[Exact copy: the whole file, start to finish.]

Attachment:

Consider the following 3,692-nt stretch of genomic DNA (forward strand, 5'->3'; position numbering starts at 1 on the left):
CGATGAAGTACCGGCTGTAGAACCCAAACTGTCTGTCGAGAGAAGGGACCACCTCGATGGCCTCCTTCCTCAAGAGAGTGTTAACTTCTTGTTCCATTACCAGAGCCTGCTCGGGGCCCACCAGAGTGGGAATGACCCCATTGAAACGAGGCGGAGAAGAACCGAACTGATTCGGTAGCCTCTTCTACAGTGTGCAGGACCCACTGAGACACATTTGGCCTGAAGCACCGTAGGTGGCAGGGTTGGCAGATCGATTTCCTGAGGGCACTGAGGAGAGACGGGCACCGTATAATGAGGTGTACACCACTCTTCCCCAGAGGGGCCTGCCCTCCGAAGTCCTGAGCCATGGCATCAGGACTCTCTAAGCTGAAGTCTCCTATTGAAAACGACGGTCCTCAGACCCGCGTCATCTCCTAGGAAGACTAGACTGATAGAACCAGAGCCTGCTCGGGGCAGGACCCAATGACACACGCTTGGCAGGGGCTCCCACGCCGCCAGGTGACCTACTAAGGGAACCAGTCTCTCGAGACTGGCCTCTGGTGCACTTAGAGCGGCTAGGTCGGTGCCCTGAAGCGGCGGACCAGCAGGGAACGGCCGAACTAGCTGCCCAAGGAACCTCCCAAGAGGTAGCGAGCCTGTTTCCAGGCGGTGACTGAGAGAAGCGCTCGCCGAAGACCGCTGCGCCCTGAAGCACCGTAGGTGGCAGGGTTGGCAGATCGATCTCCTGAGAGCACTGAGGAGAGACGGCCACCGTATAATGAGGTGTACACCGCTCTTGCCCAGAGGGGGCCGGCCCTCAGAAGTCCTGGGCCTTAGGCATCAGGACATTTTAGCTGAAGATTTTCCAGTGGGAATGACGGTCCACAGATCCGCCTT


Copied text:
Consider the following 3,692-nt stretch of genomic DNA (forward strand, 5'->3'; position numbering starts at 1 on the left):
CGATGAAGTACCGGCTGTAGAACCCAAACTGTCTGTCGAGAGAAGGGACCACCTCGATGGCCTCCTTCCTCAAGAGAGTGTTAACTTCTTGTTCCATTACCAGAGCCTGCTCGGGGCCCACCAGAGTGGGAATGACCCCATTGAAACGAGGCGGAGAAGAACCGAACTGATTCGGTAGCCTCTTCTACAGTGTGCAGGACCCACTGAGACACATTTGGCCTGAAGCACCGTAGGTGGCAGGGTTGGCAGATCGATTTCCTGAGGGCACTGAGGAGAGACGGGCACCGTATAATGAGGTGTACACCACTCTTCCCCAGAGGGGCCTGCCCTCCGAAGTCCTGAGCCATGGCATCAGGACTCTCTAAGCTGAAGTCTCCTATTGAAAACGACGGTCCTCAGACCCGCGTCATCTCCTAGGAAGACTAGACTGATAGAACCAGAGCCTGCTCGGGGCAGGACCCAATGACACACGCTTGGCAGGGGCTCCCACGCCGCCAGGTGACCTACTAAGGGAACCAGTCTCTCGAGACTGGCCTCTGGTGCACTTAGAGCGGCTAGGTCGGTGCCCTGAAGCGGCGGACCAGCAGGGAACGGCCGAACTAGCTGCCCAAGGAACCTCCCAAGAGGTAGCGAGCCTGTTTCCAGGCGGTGACTGAGAGAAGCGCTCGCCGAAGACCGCTGCGCCCTGAAGCACCGTAGGTGGCAGGGTTGGCAGATCGATCTCCTGAGAGCACTGAGGAGAGACGGCCACCGTATAATGAGGTGTACACCGCTCTTGCCCAGAGGGGGCCGGCCCTCAGAAGTCCTGGGCCTTAGGCATCAGGACATTTTAGCTGAAGATTTTCCAGTGGGAATGACGGTCCACAGATCCGCCTT